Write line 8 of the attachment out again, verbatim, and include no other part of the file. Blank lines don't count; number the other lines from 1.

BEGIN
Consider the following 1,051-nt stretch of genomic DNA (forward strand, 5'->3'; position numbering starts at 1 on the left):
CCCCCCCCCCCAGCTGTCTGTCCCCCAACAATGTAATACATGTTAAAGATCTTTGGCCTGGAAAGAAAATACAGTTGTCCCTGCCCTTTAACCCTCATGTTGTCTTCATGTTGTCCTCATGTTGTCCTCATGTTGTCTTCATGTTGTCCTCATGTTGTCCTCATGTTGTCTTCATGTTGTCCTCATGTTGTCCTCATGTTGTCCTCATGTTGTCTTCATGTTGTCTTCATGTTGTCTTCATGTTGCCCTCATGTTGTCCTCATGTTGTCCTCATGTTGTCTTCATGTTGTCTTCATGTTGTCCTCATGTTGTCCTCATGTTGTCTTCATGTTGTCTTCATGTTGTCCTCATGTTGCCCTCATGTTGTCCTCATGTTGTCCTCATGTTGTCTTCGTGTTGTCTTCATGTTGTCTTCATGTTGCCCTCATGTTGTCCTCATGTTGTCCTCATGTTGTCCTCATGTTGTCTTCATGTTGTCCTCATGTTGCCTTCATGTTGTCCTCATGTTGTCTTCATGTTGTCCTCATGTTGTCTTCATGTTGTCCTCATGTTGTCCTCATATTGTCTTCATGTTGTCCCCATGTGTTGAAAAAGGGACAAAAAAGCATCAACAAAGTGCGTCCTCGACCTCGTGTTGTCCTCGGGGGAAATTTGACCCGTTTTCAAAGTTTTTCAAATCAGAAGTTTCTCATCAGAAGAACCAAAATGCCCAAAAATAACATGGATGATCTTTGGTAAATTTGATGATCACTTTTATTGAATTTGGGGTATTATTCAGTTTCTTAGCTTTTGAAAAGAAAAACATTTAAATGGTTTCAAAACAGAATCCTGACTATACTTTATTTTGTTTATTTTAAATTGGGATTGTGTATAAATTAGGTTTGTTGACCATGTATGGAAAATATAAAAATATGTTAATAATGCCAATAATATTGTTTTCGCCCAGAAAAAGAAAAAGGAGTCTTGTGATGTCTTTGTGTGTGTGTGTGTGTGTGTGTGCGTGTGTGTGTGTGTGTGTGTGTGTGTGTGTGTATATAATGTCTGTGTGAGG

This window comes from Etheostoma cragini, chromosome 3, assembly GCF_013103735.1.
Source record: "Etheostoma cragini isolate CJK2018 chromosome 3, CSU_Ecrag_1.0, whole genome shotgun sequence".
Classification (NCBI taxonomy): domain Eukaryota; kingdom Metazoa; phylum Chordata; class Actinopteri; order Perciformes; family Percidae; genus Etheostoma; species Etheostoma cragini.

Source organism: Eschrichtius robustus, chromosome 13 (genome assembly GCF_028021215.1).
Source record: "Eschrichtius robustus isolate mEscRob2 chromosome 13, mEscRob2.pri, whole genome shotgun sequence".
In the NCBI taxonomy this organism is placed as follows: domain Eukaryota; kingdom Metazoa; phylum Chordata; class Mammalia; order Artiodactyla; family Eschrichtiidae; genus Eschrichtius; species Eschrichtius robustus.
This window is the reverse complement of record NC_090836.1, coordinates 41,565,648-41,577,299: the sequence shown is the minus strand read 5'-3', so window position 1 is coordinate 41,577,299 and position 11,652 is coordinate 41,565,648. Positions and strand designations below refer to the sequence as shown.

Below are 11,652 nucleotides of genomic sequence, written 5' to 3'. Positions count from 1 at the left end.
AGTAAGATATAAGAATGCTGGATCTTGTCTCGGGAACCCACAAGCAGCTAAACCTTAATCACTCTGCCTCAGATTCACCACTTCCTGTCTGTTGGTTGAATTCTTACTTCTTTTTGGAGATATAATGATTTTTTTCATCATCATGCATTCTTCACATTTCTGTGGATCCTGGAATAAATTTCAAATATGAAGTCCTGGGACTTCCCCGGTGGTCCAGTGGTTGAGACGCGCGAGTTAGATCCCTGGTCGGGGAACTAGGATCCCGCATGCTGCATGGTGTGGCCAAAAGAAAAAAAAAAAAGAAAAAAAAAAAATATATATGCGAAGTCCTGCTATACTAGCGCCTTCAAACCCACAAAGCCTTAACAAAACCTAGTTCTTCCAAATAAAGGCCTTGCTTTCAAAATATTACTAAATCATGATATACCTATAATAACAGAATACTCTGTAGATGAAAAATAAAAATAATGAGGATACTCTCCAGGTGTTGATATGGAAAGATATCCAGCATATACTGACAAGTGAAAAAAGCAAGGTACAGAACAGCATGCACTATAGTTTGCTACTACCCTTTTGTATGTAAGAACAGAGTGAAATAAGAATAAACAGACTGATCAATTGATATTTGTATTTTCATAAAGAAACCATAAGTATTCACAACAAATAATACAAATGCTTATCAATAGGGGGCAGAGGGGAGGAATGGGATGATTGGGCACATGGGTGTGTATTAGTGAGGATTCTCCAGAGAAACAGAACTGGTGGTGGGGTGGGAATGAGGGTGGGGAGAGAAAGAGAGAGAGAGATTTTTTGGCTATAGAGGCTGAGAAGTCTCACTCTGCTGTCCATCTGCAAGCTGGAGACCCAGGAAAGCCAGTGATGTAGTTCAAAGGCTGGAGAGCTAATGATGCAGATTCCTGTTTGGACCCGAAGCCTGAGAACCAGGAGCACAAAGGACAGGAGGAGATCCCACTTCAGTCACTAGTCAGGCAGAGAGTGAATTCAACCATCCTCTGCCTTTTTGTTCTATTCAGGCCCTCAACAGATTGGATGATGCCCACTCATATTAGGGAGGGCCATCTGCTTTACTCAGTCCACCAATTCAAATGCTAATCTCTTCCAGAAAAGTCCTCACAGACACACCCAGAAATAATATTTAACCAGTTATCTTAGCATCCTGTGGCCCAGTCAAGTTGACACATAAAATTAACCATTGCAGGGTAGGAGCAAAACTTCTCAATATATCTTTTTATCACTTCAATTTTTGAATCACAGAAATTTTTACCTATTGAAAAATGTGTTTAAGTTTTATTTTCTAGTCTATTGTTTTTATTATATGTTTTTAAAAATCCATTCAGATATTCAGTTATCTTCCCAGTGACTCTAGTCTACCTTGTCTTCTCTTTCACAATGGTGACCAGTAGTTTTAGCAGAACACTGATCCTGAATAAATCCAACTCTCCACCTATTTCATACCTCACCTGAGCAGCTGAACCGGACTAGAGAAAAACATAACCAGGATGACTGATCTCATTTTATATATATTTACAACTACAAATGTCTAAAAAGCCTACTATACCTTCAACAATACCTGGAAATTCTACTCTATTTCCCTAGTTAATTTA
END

In the NCBI taxonomy this organism is placed as follows: domain Eukaryota; kingdom Metazoa; phylum Chordata; class Mammalia; order Artiodactyla; family Eschrichtiidae; genus Eschrichtius; species Eschrichtius robustus.